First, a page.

John Hopkins University
Aligning with the University of Oregon’s ideologies, John Hopkins University also provides TAG kids and families with a great venue for interaction and support. As school leaders explain, kids who demonstrate outstanding abilities deserve to be surrounded with peers of similar aptitudes alongside experiences of rigor and challenge.
John Hopkins’ TAG summer program strives to help kids benefit not only academically and cognitively, but also socially and personally as well. As learning is a holistic social, individual, and mental process, the John Hopkins TAG programs strive to address the many diverse needs of TAG kids and families.
National Association for Gifted Children
In addition to the University of Oregon and John Hopkins’ outstanding TAG programs, along with many other local university or community college TAG venues, one of the greatest systems for TAG support is the National Association for Gifted Children (NAGC). NAGC is dedicated to not only providing TAG kids with an array of helpful resources and opportunities, but also strives to help parents, teachers, and school leaders become greater advocates for the unique needs of TAG kids.
Specifically, through NAGC, parents of TAG kids can research a vast variety of summer and alternative TAG programs in order to provide kids with much needed supplemental efforts and activities. As NAGC explains, “well-matched and appropriate educational programs give children opportunities to develop their talent potential, and the summer months can provide powerful learning options that extend well beyond regular classroom fare.”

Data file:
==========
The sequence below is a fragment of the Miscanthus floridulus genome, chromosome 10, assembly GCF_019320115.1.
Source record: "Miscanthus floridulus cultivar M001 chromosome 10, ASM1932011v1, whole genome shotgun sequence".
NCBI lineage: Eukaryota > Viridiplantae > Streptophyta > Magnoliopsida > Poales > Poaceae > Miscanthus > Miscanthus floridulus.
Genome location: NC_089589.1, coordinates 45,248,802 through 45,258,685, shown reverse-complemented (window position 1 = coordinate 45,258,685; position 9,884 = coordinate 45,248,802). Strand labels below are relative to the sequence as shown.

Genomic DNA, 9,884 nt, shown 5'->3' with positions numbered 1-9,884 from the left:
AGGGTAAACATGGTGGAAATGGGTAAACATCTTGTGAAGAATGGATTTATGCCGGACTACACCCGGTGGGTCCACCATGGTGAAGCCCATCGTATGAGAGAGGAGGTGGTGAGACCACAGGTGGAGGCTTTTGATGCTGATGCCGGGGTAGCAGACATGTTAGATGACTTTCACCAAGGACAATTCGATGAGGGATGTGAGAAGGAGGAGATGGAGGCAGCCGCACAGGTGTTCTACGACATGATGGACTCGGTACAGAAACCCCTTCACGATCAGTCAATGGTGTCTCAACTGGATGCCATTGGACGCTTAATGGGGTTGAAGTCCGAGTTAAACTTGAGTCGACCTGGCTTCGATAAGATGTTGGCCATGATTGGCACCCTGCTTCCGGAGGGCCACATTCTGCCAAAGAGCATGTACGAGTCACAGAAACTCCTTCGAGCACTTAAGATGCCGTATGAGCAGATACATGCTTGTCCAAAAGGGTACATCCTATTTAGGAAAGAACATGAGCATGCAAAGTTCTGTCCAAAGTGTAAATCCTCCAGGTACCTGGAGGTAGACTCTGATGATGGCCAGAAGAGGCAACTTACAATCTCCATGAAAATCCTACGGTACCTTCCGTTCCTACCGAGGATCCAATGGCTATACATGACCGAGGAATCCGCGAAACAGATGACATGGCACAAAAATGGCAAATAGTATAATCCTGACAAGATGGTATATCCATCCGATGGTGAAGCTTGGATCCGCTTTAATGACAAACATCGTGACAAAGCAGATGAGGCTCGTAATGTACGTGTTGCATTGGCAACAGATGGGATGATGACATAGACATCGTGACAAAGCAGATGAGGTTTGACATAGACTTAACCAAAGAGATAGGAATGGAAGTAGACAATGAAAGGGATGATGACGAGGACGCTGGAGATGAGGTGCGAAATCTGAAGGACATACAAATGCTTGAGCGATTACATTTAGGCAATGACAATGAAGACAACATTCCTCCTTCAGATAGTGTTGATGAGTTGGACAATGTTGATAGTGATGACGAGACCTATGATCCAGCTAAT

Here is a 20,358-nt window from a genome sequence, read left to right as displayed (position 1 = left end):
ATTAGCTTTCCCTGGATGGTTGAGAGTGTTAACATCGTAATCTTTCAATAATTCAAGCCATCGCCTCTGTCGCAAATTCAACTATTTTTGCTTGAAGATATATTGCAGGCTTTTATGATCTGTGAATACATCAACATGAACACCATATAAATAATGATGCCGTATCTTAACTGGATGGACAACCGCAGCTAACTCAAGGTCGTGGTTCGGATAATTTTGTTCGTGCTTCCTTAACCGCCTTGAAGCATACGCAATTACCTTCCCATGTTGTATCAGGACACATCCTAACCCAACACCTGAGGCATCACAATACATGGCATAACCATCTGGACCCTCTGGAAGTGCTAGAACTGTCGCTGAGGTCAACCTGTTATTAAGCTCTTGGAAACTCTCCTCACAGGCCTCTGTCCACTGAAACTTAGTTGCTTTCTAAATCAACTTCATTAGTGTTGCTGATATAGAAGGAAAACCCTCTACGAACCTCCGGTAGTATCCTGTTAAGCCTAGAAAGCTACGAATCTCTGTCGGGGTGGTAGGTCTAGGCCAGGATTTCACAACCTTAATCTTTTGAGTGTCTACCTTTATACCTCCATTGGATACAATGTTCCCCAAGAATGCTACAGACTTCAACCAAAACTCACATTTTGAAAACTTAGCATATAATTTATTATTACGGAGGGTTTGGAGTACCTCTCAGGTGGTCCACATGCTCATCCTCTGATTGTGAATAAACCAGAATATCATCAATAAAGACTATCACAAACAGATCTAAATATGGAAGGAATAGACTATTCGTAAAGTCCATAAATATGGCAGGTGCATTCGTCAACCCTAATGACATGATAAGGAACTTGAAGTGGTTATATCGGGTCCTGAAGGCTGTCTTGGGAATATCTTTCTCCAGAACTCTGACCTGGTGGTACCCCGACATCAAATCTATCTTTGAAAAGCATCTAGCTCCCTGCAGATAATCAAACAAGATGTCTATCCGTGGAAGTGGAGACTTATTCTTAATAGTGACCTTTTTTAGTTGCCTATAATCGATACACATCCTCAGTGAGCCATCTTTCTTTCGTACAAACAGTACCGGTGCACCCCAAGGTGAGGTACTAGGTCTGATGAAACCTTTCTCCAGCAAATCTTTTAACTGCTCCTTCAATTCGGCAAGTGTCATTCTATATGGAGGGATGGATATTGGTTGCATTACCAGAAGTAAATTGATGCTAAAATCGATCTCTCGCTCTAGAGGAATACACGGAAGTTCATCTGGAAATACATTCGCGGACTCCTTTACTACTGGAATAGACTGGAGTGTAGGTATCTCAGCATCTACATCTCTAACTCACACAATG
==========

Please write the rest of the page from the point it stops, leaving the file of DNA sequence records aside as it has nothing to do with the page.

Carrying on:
Examples of NAGC summer school and alternative programs include courses in math, reading / literacy, leadership, fine / performing arts, and hundreds of other categories. By reviewing the NAGC website, attending one of the national conferences, or speaking with one of the NAGC representatives, parents can find out more about the opportunities, scholarship availability, and requirements for involvement.
If your child is talented and gifted, you have the great joy of seeing an amazing mind grow and flourish before your eyes. With the right parental involvement in choosing appropriate supplementary opportunities, you can help your child’s gifted mind reach its full potential.
Whopping cough is making a comeback, especially amongst children, prompting health officials to encourage pertussis vaccines and boosters. However, should the pertussis vaccine be required for public school enrollment? Learn about current proposed laws and its ramifications.
The results of a new study show that private school education may be no better than public school education. Keep reading to learn more about this study and to learn how to make the right choice between private and public school education for your child.
Each year, millions of students neglect to fill out the FAFSA and, in doing so, miss out on the chance to receive federal student aid. Keep reading to learn why every high school student should apply for financial aid, whether or not they qualify and regardless of their intention to use it.